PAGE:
For security reasons, Cigna.com no longer supports your browser version. Please update your browser, or use an alternative browser such as Google Chrome, Microsoft Edge, or Mozilla Firefox for the best Cigna.com experience.
On Dec. 14, 2018, U.S. District Judge Reed O’Connor issued a ruling that determined the Affordable Care Act (ACA) is unconstitutional because of last year’s change to the federal tax law that zeroed out the ACA’s individual mandate penalty. The ruling was in favor of Texas and a number of states in Texas v. United States, which is the most recent in a series of judicial challenges to the ACA. The ruling is expected to be appealed, and the ACA remains in effect.
How did we get here?
The U.S. Supreme Court has upheld the ACA as constitutional twice since the law was enacted. In the 2012 decision, the Supreme Court ruled that the individual mandate was a tax, which Congress has authority to impose, and therefore the ACA was constitutional.
The plaintiffs in the Texas v. United States litigation argued that when the mandate penalty was reduced to zero in the 2017 Tax Cuts and Jobs Act, the tax was effectively eliminated, so the individual mandate – and ACA as a whole – is unconstitutional. Judge O'Connor agreed that the mandate “can no longer be fairly read as an exercise of Congress’ tax power.” He further stated that because the mandate was essential to the law, it could not be severed (or separated) from the ACA, which means the entire ACA is invalid.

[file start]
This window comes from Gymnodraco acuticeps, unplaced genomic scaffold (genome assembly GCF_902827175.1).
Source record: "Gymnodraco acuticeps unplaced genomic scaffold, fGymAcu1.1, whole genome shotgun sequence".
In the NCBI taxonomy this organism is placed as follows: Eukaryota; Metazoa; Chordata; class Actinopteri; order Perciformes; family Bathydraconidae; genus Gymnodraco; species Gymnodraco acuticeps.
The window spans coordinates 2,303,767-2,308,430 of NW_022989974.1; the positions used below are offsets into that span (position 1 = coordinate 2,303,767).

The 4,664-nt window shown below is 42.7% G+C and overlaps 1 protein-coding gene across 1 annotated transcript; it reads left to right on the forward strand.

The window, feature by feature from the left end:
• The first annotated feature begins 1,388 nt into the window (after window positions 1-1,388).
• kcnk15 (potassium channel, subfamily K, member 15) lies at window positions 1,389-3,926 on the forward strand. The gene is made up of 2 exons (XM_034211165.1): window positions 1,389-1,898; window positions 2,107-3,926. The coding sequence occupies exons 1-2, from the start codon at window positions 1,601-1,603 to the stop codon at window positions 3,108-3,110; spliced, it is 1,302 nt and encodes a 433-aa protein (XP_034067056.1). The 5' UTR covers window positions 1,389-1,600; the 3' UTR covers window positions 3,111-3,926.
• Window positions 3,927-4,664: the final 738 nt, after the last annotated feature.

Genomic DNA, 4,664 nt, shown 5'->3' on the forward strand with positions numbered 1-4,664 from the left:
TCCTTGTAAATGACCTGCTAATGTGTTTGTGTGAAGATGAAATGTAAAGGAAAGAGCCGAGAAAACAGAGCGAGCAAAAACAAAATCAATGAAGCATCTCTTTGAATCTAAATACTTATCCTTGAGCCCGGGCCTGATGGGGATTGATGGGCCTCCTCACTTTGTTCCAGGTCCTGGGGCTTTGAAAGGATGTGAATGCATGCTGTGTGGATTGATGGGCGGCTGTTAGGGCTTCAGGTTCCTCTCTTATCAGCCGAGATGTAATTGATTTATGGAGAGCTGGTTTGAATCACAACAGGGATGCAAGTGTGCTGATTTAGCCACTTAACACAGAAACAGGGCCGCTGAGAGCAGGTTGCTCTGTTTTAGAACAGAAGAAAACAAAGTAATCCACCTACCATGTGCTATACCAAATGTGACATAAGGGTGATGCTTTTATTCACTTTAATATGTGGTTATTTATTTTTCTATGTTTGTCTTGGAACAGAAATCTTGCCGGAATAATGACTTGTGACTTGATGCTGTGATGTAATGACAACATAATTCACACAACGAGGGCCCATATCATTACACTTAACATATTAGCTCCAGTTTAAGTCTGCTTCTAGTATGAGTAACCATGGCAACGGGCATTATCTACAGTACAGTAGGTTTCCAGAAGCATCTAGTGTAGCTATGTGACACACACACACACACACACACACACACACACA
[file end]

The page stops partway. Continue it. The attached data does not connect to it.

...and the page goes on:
What the ruling means for the ACA today
The Texas v. United States ruling is not an injunction and does not block the operation of the law, so the ACA remains in effect. California is expected to appeal Judge O’Connor’s ruling. The newly elected Democratic majority in the U.S. House is also expected to support the appeal. This is the first step in what is expected to be a long legal process.
On Dec. 15, the Centers for Medicare & Medicaid Services (CMS) stressed that open enrollment for health coverage on the public Marketplaces would continue as planned, and there would be no impact to coverage or subsidies for 2019. While open enrollment ended in most states on Dec. 15, some state-run Marketplaces* have extended open enrollment periods. Individuals interested in purchasing coverage should confirm enrollment deadlines with their state-specific Marketplace.
Potential impact moving forward
If the ruling is upheld on appeals, the entire ACA – containing hundreds of provisions affecting all areas of the health care system – would be struck down. It would void ACA provisions such as protections for people with preexisting conditions, 100% coverage for certain preventive services, dependents remaining on their parents’ health plan until age 26, and more. It could also mean Americans who buy plans on the public Marketplace would be at risk of losing their health coverage, as well as those who receive coverage as a result of Medicaid expansion that has been adopted in 36 states plus the District of Columbia.
We encourage you to bookmark Cigna's health care reform website www.InformedonReform.com, where we will continue to keep you updated as this news develops.
*California, Colorado, Connecticut, Massachusetts, Minnesota, Rhode Island, New York and the District of Columbia have extended deadlines. Vermont also has a grace period through Dec. 21 that may allow enrollees additional time.